"We always err on the safety of the students," said Carroll Community School District transportation director Tom Reiter, who added that the current temperatures are the lowest he has seen since his first year in the transportation department in 1996. "You don't want to put kids in any kind of harm's way."

Superintendent Rob Cordes made the official call to cancel school today between 10:30 and 11 a.m. Sunday.

"With a forecast of extreme cold and wind, there is a fear of buses quitting out in the country and things of that nature," Cordes said. "Obviously that's one of the reasons we pulled the pin today."

Reiter said that the wind, in particular, makes it difficult to operate the district's fleet of diesel buses in sub-zero temperatures.

"You can generally always get them started, but it's hard to get the (engine) temperature up to operating temperature to keep it going," he said.

District busses run between 27 and 30 routes each day. Under extremely cold conditions, bus drivers leave the buses running all day, rather than shutting them off and trying to restart them for afternoon routes. Drivers have not had to do that yet this school year, Reiter said.

Though there is not a hard-and-fast rule on when to cancel school due to the cold, Cordes said, the risk of problems increase when wind-chill factors reach between 25 and 30 degrees below zero.

"When it gets this cold, I don't think it matters if a school is rural or not," said Cordes, pointing to many Des Moines schools that canceled classes today as well. "They still have kids at bus stops, waiting for buses, things like that."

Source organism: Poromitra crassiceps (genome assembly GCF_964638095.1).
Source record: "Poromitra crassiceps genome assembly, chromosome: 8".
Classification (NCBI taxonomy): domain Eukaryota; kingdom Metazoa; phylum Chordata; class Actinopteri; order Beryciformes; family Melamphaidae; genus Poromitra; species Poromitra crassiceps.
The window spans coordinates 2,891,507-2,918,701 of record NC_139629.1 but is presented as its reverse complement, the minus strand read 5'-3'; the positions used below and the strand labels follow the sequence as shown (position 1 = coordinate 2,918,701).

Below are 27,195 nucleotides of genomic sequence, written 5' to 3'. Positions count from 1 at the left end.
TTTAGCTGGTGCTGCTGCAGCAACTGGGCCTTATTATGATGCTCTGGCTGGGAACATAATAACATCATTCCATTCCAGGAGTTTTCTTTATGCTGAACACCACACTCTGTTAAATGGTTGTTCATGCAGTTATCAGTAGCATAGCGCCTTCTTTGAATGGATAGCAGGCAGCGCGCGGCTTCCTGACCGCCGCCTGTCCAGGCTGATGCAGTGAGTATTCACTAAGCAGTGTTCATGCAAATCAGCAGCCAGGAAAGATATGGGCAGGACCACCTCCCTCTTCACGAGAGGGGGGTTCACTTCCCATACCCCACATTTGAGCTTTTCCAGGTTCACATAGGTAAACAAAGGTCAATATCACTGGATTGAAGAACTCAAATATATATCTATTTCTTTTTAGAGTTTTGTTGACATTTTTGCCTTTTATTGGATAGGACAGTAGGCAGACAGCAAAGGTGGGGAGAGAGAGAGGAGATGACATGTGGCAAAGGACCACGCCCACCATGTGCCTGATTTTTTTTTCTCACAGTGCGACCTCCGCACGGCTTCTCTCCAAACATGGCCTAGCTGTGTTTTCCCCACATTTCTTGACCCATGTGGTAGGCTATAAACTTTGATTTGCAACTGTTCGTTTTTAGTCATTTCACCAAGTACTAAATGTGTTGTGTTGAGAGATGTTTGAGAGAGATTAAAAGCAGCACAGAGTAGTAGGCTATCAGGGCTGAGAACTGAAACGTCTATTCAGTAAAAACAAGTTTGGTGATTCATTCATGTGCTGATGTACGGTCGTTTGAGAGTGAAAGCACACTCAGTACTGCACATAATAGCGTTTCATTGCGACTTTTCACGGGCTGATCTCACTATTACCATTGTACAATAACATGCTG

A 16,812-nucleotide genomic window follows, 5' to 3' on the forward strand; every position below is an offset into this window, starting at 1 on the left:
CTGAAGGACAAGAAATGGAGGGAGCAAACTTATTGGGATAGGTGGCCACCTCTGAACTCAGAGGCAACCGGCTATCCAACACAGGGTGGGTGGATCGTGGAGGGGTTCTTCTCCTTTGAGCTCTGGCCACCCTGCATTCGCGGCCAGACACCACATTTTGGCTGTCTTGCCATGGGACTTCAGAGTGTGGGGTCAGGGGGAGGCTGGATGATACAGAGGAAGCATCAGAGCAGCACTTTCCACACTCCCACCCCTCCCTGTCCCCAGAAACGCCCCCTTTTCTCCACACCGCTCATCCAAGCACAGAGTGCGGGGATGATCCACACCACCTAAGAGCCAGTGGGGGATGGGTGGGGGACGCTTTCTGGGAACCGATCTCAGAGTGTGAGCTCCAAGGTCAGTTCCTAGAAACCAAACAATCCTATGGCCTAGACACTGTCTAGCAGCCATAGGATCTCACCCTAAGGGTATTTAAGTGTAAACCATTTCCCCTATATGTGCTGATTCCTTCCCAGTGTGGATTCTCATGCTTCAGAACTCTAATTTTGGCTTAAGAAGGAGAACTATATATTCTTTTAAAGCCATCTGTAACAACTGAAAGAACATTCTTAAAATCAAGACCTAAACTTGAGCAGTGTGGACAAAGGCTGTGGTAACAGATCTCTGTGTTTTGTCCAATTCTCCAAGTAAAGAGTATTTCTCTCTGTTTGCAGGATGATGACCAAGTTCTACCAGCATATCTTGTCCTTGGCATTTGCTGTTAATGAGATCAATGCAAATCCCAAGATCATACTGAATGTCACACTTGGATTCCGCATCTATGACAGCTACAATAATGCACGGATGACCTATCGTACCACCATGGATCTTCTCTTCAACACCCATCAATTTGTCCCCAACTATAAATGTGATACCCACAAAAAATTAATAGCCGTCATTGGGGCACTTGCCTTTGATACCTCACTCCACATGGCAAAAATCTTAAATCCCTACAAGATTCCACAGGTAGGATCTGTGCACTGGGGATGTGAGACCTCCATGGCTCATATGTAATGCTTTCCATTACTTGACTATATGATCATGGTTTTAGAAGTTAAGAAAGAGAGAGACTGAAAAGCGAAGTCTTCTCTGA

Cordes said there will likely be a two-hour delay Tuesday morning, but that the final decision on whether to cancel classes will be made sometime this afternoon.

"It's supposed to warm up tomorrow," Cordes said. "Today it wasn't, so we knew two hours wouldn't do any good."

If students go to school tomorrow, Reiter said, they need to dress warm for the cold temperatures, even if they are riding the bus. No buses have broken down yet this year, but it is always a possibility, Reiter said.

Carroll County Sheriff Doug Bass said there were no reports of broken-down vehicles on county roads and highways overnight, but that his deputies are prepared to help if such situations arise.

"We're ready to go all the time," he said. "We've got bags with blankets and water to help."

Carroll Public Works Director Randy Krauel said it's fortunate that no snowstorm accompanied the cold.

"It's hard on our equipment and difficult to get ice off the roads in these temperatures," he said. "The worst-case scenario for us right now would be broken water mains. When temperatures get this cold this quickly, the ground shifts as it freezes, and there's a possibility of breaking mains. That, of course, during this type of weather, is very difficult to repair."

The traffic signals at the intersection of U.S. Highways 30 and 71 were offline for about an hour this morning when a truck struck a power pole at Pepsi Beverages just north of the intersection, fire chief Schreck said.

"The wires were down in the Pepsi parking lot there," he said. "There was no real threat to motorists. We just kept people away."